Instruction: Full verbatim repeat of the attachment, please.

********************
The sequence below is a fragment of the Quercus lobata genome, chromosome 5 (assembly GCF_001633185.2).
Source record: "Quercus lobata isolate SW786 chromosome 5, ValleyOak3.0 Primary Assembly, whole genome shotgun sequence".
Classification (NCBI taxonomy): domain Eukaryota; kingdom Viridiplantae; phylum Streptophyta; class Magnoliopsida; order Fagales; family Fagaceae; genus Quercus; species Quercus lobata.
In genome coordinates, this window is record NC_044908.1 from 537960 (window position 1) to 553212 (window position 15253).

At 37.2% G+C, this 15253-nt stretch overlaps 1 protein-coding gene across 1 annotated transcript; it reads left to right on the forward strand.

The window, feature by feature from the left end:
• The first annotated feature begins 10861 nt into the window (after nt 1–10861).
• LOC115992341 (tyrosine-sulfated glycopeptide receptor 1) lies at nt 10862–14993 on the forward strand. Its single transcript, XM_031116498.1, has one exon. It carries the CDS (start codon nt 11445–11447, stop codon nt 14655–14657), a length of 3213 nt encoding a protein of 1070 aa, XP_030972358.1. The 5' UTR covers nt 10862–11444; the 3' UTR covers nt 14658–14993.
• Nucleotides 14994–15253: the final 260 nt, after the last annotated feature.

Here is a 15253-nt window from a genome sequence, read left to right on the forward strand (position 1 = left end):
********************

The sequence below is a fragment of the Quercus lobata genome, chromosome 5 (assembly GCF_001633185.2).
Source record: "Quercus lobata isolate SW786 chromosome 5, ValleyOak3.0 Primary Assembly, whole genome shotgun sequence".
Classification (NCBI taxonomy): domain Eukaryota; kingdom Viridiplantae; phylum Streptophyta; class Magnoliopsida; order Fagales; family Fagaceae; genus Quercus; species Quercus lobata.
In genome coordinates, this window is record NC_044908.1 from 537960 (window position 1) to 553212 (window position 15253).

At 37.2% G+C, this 15253-nt stretch overlaps 1 protein-coding gene across 1 annotated transcript; it reads left to right on the forward strand.

The window, feature by feature from the left end:
• The first annotated feature begins 10861 nt into the window (after nt 1–10861).
• LOC115992341 (tyrosine-sulfated glycopeptide receptor 1) lies at nt 10862–14993 on the forward strand. Its single transcript, XM_031116498.1, has one exon. It carries the CDS (start codon nt 11445–11447, stop codon nt 14655–14657), a length of 3213 nt encoding a protein of 1070 aa, XP_030972358.1. The 5' UTR covers nt 10862–11444; the 3' UTR covers nt 14658–14993.
• Nucleotides 14994–15253: the final 260 nt, after the last annotated feature.

Here is a 15253-nt window from a genome sequence, read left to right on the forward strand (position 1 = left end):